Increasingly catastrophic wildfires across the western U.S. are tragic evidence of a failing approach. A Sept. 30 deadline for Congress to extend a federal wildland firefighter pay increase is a reminder that these essential frontline workers remain overworked, underpaid, inadequately trained, and unprepared to help landscapes and communities become more resilient, according to a new Stanford University white paper. The paper outlines potential solutions, ranging from increased mental health services to a renewed focus on forest stewardship.
A mix of fire suppression policies, climate change, and other factors have created a landscape that is more susceptible to large and destructive wildfires. Wildfires across the U.S. have more than doubled in average size since the 1990s, and wildfire seasons stretch 80 days longer than they were in the 1970s. Wildfire staffing has not kept pace: last year, the U.S. Forest Service was unable to hire about 10% of the seasonal firefighters it needed, and an estimated 20% of the agency’s permanent firefighter positions were vacant. Our approach hasn’t kept pace either: while the costs and risks associated with catastrophic wildfires have grown, investment in promoting resilience to wildfire has been lagging.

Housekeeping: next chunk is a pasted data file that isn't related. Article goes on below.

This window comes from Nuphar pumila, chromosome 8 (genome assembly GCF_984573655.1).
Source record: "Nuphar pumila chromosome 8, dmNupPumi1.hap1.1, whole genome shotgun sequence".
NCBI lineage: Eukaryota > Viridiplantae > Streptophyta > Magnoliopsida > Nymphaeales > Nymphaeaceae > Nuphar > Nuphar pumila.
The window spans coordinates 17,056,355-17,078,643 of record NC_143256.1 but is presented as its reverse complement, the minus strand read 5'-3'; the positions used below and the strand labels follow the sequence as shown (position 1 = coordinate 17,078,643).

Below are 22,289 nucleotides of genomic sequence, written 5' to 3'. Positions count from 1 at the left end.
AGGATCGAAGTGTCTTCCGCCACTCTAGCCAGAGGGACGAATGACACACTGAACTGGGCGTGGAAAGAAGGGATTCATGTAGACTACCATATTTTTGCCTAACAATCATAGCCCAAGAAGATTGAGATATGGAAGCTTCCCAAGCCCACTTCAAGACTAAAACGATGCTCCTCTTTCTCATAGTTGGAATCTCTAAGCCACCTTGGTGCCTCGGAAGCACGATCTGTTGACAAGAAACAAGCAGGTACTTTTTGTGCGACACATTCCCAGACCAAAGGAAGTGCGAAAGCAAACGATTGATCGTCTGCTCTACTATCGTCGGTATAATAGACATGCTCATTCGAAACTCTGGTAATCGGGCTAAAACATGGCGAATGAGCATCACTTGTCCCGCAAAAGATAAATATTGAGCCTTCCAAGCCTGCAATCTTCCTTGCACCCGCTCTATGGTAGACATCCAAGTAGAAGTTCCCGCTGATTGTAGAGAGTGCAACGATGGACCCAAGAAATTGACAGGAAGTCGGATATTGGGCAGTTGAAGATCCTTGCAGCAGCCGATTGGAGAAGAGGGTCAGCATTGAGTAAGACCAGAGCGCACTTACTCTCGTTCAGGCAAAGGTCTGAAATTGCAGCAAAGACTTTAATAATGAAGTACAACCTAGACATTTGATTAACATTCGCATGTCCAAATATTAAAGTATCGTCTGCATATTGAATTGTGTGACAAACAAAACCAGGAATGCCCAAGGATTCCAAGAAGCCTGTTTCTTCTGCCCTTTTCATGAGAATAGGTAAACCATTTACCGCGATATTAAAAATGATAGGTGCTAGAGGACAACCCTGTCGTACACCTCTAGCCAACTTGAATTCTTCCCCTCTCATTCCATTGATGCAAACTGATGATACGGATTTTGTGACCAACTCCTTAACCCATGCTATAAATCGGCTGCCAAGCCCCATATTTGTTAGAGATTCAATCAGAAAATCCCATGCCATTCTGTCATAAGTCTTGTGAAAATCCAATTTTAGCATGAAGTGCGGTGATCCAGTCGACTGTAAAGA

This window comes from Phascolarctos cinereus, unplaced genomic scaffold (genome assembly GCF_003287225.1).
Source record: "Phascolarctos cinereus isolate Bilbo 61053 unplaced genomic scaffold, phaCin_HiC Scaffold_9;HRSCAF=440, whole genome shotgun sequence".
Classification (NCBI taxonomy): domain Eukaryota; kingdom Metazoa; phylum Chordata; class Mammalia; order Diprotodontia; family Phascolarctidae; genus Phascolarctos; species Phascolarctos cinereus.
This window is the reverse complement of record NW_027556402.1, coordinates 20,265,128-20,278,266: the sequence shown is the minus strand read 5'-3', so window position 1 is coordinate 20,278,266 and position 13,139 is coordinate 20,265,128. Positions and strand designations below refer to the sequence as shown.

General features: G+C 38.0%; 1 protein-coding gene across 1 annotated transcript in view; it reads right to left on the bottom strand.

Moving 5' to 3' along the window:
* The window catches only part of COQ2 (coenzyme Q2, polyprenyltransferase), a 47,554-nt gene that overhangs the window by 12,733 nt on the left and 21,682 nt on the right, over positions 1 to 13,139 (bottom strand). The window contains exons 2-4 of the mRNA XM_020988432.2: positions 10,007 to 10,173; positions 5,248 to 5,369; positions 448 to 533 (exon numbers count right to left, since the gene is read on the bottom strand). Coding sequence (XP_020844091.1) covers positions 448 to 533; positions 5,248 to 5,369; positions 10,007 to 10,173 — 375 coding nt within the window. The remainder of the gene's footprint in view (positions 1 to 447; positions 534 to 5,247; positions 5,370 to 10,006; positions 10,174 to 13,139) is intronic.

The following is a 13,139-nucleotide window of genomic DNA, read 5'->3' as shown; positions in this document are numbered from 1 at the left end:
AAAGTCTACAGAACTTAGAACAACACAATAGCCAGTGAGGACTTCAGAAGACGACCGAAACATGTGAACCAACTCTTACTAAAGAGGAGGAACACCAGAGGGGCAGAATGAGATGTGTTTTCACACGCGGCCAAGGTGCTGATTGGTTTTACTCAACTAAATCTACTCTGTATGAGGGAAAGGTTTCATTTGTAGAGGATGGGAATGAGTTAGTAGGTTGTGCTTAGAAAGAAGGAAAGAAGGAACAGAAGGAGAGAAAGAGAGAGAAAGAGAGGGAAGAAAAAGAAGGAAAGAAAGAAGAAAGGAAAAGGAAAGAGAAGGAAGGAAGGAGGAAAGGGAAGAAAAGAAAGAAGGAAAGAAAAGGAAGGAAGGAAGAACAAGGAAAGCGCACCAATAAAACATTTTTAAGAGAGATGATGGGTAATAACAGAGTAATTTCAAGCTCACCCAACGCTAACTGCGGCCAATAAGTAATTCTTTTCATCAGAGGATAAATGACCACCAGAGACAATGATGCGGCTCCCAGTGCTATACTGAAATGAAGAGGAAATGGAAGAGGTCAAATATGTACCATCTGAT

Below, white paper coauthors Michael Wara and Cassandra Jurenci, discuss what policymakers can do to build a strong, resilience-focused wildland firefighting force. Wara recently testified before Congress about issues facing wildfire responders, and Jurenci led a student team of researchers in developing these recommendations. Wara is director of the Stanford Woods Institute for the Environment’s Climate and Energy Policy Program. Jurenci is a wildfire legal fellow in the Environmental & Natural Resources Law & Policy Program at the Stanford Law School.
What might the average person be surprised to learn about wildland firefighters and the conditions they face?
Jurenci: People might be surprised to learn that despite the urgent need for this workforce to expand, federal firefighter pay has remained grossly deficient and uncompetitive, the availability of housing for firefighters stationed in wildlands is tenuous, and accessing health care that is responsive to firefighters’ specific needs is difficult.
What should policymakers focus on as top priorities for building a wildland firefighting force able and ready to focus on making landscapes and communities more resilient to wildfire?
Wara: Right now, we have to keep the force we have intact. That means urgent fixes to wildland fire compensation and benefits. Without them, we will see the continued loss of the mid-level personnel that are the heart of the force and its future leadership.
You write that one of the best ways to support the federal firefighting workforce is to focus on wildfire resilience. What do you mean by that?